The employer's freedom of action in bonus schemes

The Supreme Court has ruled that a company was entitled to accrue and deduct a number of extraordinary costs in the basis of calculation of bonus to a dismissed employee.

The dismissed employee did not receive any bonus, as the company's pre-tax profit in the year prior to the dismissal did not reach the fixed minimum. This was because a number of extraordinary costs in connection with the closing down of one of the company's departments were included in the accounts.

The case concerned the basis of calculation of bonus and in particular how to construe the concept "pre-tax profit for the year".

Accounts were in accordance with international standards

Both the Maritime and Commercial High Court and the Supreme Court found that the method used to define "pre-tax profit" when calculating the bonus was in accordance with the bonus agreement's definition of the concept. It was also in accordance with the rules applicable to the presentation of the financial statements that extraordinary costs, including write-down relating to goodwill, costs in connection with the closing down of a department and costs in connection with the dismissal of employees, were deducted in the income statement.

Consequently, the company was entitled to deduct and accrue the extraordinary costs in connection with the closing down of a department.

Section 17a of the Salaried Employees Act

The employee also claimed that it was contrary to section 17a of the Salaried Employees Act when the salary expenses for a number of dismissed employees burdened the financial statements with one large lump sum, as these expenses would have been spread over a long accounting period if the employees had still been employed. The fact that other employees were dismissed will thereby impair the employee's possibility of obtaining a bonus in the notice period.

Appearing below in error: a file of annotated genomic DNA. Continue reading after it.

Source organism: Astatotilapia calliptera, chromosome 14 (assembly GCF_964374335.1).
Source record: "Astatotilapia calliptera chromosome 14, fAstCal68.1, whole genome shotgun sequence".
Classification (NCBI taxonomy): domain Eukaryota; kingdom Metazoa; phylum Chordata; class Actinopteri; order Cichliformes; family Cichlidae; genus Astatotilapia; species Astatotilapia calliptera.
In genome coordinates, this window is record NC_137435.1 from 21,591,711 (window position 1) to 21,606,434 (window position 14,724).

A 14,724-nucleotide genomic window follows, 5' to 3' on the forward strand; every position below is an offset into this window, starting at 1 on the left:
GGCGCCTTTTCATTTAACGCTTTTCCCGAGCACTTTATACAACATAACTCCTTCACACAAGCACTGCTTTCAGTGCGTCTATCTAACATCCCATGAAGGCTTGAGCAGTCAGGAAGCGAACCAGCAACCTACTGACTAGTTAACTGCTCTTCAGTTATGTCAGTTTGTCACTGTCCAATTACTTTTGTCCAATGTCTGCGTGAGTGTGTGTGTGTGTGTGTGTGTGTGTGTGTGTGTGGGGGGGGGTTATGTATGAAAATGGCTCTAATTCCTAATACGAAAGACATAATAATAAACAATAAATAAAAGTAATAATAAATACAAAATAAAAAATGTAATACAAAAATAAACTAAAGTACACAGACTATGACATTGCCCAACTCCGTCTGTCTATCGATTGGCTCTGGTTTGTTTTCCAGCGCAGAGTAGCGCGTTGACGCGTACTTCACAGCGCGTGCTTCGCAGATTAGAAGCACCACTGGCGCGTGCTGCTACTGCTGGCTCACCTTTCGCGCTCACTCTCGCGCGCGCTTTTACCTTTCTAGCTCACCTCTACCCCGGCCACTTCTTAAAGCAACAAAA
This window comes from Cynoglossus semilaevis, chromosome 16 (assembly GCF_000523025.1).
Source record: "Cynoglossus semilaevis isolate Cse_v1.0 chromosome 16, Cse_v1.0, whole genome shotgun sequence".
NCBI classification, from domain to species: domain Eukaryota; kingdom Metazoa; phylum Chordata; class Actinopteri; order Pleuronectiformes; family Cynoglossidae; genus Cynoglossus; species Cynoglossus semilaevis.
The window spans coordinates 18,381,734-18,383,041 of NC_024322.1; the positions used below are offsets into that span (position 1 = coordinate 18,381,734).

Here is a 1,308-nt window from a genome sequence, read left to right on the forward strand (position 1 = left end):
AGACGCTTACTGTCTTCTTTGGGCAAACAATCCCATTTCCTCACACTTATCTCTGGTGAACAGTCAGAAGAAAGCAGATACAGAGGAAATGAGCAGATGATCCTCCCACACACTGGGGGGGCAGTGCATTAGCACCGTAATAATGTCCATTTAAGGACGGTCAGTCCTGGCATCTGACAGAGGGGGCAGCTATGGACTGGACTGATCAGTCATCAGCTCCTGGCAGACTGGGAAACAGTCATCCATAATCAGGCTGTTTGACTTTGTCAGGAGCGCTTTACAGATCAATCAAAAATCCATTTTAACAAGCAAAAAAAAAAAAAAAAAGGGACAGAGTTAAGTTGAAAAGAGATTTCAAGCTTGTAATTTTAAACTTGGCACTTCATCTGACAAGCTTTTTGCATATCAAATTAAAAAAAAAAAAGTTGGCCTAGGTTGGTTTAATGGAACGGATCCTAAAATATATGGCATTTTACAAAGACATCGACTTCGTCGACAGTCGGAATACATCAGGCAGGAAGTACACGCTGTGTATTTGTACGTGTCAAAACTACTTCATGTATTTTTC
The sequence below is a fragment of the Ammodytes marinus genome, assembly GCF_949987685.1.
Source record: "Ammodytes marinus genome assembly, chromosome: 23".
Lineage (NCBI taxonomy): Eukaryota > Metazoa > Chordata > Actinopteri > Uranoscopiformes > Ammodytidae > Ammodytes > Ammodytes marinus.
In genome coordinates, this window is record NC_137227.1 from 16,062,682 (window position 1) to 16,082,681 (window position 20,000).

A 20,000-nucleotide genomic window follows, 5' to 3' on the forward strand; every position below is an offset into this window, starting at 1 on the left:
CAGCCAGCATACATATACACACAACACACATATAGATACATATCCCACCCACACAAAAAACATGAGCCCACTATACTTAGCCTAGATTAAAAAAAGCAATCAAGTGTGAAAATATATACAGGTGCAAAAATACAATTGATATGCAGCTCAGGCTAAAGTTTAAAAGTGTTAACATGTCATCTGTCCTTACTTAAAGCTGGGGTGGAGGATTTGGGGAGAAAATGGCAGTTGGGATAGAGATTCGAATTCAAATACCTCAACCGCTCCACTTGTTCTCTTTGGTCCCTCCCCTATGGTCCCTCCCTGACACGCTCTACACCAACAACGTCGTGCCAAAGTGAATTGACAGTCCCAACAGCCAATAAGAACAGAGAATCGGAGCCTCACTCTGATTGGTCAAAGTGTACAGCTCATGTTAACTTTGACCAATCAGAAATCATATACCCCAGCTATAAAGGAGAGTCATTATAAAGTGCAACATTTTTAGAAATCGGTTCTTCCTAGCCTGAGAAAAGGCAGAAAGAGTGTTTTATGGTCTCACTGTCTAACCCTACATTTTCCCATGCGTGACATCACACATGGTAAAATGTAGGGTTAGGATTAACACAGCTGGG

The Supreme Court dismissed this point of view and ruled that it was not contrary to section 17a of the Salaried Employees Act to calculate bonus based on the net profit for the year, including accruing obligations in connection with dismissals.

Comments

The ruling seems to be clear as it illustrates that employers enjoy great freedom when it comes to bonus programmes, and that extraordinary costs may be included in the "pre-tax profit for the year" as long as this is in accordance with the company's accounting policies.
In general, section 17a of the Salaried Employees Act does not limit the freedom of action, and the rule can therefore not be extended to automatically regulate how the employer must accrue costs in case of dismissals.

contacts

Marianne Lage

Partner

Christian Traberg Bennetzen

Attorney